Review Blog

Nov 07 2019

Boy giant by Michael Morpurgo

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Illus. by Michael Foreman. HarperCollins, 2019. ISBN: 9780008347925
(Age 10+). Highly recommended. Themes: Refugees, Gulliver's travels, Hope, Afghanistan. When Omar and his mother flee for their lives after their village has been bombed and Omar's father killed, they tramp over vast regions until they get to the sea, suffering privation, hunger and thirst. Here Omar's mother makes a heartbreaking sacrifice pushing her son onto the boat while she stays behind, promising that they will meet again in England, reminding him of the address he must repeat to himself. This address becomes a mantra to Omar, as he sits alone in the bottom of the boat, watching others as they are washed overboard, waiting for the rising water to claim him.
But he wakes on an island, surrounded by little people dressed in costumes from two hundred years before. With the few English words he knows from playing cricket, he makes connections with the Lilliputians, who call him Son of Gulliver, when they recall the stories of the giant who visited their shores generations before.
Omar learns English, helping the people with their problem with the next door island, just as his predecessor did, eventually building a boat to leave.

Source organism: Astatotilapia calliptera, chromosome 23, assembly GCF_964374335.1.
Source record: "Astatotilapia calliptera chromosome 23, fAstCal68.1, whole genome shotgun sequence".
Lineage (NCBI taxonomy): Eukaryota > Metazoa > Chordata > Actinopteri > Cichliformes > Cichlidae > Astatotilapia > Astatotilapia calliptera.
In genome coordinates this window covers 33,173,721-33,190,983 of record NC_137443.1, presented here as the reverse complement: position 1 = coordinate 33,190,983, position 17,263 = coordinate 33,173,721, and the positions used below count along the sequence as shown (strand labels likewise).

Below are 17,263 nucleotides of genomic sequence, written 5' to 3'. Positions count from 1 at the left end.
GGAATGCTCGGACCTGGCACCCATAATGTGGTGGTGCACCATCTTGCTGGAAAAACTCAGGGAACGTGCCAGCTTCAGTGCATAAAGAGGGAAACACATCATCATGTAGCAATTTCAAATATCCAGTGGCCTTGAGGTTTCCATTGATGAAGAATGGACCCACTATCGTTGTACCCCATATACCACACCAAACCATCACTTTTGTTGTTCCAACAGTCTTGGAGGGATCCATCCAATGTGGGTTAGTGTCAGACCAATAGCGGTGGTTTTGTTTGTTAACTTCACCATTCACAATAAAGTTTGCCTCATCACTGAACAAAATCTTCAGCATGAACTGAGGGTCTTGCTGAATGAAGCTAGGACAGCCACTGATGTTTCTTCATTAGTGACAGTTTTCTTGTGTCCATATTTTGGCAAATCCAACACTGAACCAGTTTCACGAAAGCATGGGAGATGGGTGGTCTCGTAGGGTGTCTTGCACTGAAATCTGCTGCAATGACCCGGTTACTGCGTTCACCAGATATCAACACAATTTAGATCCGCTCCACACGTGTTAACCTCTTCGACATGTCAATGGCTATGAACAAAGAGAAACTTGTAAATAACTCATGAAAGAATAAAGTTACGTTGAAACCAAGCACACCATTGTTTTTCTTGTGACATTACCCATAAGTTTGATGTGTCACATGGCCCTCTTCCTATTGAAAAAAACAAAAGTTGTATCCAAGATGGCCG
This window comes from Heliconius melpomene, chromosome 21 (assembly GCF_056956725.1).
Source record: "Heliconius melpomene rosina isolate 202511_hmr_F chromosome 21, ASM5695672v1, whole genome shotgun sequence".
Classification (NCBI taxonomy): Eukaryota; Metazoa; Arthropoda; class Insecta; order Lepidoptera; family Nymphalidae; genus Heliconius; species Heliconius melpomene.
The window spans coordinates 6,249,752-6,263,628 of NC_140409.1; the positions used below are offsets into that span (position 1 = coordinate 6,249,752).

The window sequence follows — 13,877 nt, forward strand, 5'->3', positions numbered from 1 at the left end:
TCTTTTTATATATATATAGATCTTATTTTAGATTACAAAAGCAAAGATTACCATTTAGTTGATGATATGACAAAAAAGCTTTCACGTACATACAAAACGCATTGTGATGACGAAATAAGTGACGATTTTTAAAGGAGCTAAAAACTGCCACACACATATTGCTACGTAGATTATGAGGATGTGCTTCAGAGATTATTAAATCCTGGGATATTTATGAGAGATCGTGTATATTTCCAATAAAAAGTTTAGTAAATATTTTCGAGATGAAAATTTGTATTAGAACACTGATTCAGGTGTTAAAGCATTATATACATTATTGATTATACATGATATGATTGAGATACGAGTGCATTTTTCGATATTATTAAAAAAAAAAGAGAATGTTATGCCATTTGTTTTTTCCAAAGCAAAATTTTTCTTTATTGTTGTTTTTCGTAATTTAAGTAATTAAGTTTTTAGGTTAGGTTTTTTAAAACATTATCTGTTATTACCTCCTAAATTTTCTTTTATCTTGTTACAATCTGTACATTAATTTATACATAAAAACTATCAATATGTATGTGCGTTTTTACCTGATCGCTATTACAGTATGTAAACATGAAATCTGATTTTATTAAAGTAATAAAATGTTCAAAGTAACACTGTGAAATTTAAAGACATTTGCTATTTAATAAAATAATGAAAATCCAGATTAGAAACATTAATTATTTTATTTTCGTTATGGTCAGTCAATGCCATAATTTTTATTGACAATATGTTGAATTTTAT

Packed into its 280 pages, Morpurgo gives readers a modern look at the classic Gulliver's travels. Enough of the story is told within Omar's story for readers to gain a solid grasp of the tale. Morpurgo's telling, a story within a story within a story weaves together the tale of Omar and his mother fleeing from war, the classic Gulliver's travels, Omar working with the Lilliputians to stop the war with their neighbouring island, and then leaving Lilliput.
Omar is found by a passing rower and in telling her his story while the two little people he has with him tell theirs, we have a multi-layered feast. With Foreman's wonderful illustrations and different fonts used to indicate each story teller, the book will have wide appeal. An adventure with a strong anti-war theme, the plight of all refugees is told through the tale of Omar and his mother, two people caught in a circle of violence outside their own making, as news breaks of a truck containing 39 dead refugees has been discovered in England (October 2019). Morpurgo's book resonates with meaning as the plight of refugees the world over makes front page news. The generation reading this book will gain some understanding and sympathy with those seeking refuge.
Fran Knight

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